Main image: Close up of curlew, Credit: David Morris

Today is World Curlew Day, a day when curlews should have returned to their breeding grounds of rough pasture, heather moorland and wetlands having spent the winter feeding up on coastal areas and their bubbling songs should now be filling our countryside. But each year, these wonderful sounds are getting quieter with the population having halved since the mid-1990s and continuing to decline. 

In England, there’s approximately 30,000 breeding pairs of curlews – that’s just over half of the entire UK population so it’s integral that conservation activities here take place to ensure that we’ve got the right conditions for curlews to breed and raise their chicks successfully to sustain and increase populations.  

Over the past year, The Green Recovery Challenge Fund has helped us to kick-start our curlew recovery work within two key landscapes for breeding curlew in northern England: The Forest of Bowland and the RSPB Geltsdale reserve and Hadrian’s Wall corridor. Working with farmers and landowners, in just one year, this project enhanced 3,359 ha of habitat for breeding curlew –creating varied sward structures to provide areas for nesting and cover alongside shorter vegetation allowing chicks to move through landscapes and access invertebrate rich areas such as the additional 117 scrapes created to increase foraging habitat. 15ha of conifer regeneration was removed from blanket bog, maintaining the open breeding habitat that curlew’s favour and improving the condition of the blanket bog.   

Engagement of the local community was also an integral component of the project raising awareness and providing training opportunities to support landowners to manage land and access funding streams to support the work required to provide suitable habitat for curlew. Over 100 volunteers were recruited to help monitor curlew populations across the two areas and we hope to have some good news at the end of this year’s breeding season to show the impact of some of this work.

 Work in the Geltsdale and Hadrian’s Wall corridor will continue and be scaled up over the next two and a half years through the EU LIFE funded, Curlew LIFE project which aims to stabilise curlew populations across five landscapes in each of the four countries of the UK. In northern England we hope to create a centre of excellence for curlew conservation, demonstrating how a range of stakeholders including farmers, community groups, NGOs and statutory bodies can come together to deliver curlew conservation at a landscape scale and stabilise curlew breeding populations within these landscapes by the end of 2024.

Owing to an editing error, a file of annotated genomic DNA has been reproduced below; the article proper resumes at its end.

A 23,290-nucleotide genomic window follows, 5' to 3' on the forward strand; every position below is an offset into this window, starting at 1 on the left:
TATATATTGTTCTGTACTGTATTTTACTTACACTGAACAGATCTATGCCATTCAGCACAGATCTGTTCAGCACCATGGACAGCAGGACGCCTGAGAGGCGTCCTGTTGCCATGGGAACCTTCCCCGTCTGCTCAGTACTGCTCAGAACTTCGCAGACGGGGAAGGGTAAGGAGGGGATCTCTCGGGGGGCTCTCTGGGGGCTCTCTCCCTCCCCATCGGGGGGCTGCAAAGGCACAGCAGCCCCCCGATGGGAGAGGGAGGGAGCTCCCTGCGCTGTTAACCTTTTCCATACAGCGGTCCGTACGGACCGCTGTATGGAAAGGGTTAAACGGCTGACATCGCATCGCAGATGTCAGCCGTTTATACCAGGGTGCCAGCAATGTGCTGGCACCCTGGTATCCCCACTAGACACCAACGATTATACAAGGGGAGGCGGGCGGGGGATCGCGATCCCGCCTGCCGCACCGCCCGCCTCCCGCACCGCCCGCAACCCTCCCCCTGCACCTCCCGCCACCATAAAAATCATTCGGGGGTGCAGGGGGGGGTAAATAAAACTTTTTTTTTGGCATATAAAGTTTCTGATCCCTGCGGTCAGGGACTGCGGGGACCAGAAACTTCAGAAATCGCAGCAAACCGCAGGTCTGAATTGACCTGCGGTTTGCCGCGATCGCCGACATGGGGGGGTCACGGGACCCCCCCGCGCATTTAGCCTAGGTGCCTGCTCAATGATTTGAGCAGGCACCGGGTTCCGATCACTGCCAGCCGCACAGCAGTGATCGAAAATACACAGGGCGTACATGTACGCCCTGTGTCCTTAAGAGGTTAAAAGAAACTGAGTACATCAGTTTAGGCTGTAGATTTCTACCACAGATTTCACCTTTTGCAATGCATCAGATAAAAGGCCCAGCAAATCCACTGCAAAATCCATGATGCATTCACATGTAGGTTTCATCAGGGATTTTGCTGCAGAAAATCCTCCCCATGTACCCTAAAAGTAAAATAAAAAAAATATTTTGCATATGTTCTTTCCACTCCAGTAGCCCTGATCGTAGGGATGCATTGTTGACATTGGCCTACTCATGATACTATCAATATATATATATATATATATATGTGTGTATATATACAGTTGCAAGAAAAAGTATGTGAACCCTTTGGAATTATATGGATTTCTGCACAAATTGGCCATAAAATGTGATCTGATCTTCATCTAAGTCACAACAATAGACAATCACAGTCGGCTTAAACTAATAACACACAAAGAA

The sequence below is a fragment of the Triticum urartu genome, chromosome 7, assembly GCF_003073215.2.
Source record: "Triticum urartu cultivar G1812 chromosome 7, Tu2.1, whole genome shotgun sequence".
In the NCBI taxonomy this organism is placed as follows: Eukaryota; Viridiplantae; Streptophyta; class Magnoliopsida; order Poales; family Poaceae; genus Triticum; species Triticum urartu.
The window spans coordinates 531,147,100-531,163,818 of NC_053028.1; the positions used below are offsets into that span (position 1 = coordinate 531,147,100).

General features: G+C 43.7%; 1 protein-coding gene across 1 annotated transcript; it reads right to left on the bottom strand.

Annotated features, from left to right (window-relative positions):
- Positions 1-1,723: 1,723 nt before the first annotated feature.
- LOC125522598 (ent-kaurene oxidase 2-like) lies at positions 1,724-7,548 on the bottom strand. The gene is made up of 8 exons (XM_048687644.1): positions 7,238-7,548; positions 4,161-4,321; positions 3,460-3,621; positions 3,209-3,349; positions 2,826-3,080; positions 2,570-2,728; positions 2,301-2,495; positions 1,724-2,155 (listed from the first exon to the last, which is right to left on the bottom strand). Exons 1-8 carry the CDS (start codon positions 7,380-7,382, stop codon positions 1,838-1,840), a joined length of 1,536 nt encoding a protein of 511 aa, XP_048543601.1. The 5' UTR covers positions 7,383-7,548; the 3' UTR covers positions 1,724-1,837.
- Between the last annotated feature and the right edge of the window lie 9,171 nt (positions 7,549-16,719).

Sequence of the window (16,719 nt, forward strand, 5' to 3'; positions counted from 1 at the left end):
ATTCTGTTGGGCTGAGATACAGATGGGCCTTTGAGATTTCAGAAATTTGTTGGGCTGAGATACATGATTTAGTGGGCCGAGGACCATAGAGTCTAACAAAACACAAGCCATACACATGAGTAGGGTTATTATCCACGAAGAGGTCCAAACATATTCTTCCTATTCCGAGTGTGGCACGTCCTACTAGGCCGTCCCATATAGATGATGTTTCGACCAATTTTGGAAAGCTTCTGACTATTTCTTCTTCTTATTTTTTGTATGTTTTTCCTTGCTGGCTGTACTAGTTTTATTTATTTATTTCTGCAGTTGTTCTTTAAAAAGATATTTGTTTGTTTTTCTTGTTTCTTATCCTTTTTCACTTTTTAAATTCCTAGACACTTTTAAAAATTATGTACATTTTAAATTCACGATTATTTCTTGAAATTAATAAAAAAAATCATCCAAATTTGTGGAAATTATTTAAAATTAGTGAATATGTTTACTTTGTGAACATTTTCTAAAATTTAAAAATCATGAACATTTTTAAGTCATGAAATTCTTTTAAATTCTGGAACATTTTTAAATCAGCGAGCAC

Image left: newly created scrapes on Skelshaw Farm, Forest of Bowland (photo: Hilary McGuire/RSPB)

We’re also continuing to support curlew recovery across our reserves network, with important reserves for curlew in England including Otmoor, Geltsdale, Dovestone, Eastern Moors, Campfield Marshes and West Sedgemoor. At RSPB Otmoor the use of temporary nest protection fencing has provided additional protection for nesting pairs and last year, six of the eight fenced nests successfully hatched young.

Temporary nest protect fence used at OtmoorThe problems facing curlew are many and complex and only by working with others will we ensure the future for curlews. Through the UK and Ireland Curlew Action Group and Curlew Recovery Partnership, we are working in partnership to share knowledge and best practice and deliver for curlew at scale across England.

Image right: temporary nest protect fence used at Otmoor. Photo: David Wildling

The RSPB’s Curlew Recovery Programme aims to tackle the problems facing curlew through a combination of projects on reserves and in the wider landscape, through partnerships such as those mentioned above and by building public support such as through the Curlew Sounds project where a group of musicians have come together to produce an album inspired by curlews which will be launched for sale on May 13th but you can download the lead track Simmerdim from today 

World Curlew Day is a day to celebrate these wonderful birds and raise awareness of their issues so that together we can continue to experience the sights and sounds of curlews for years to come.

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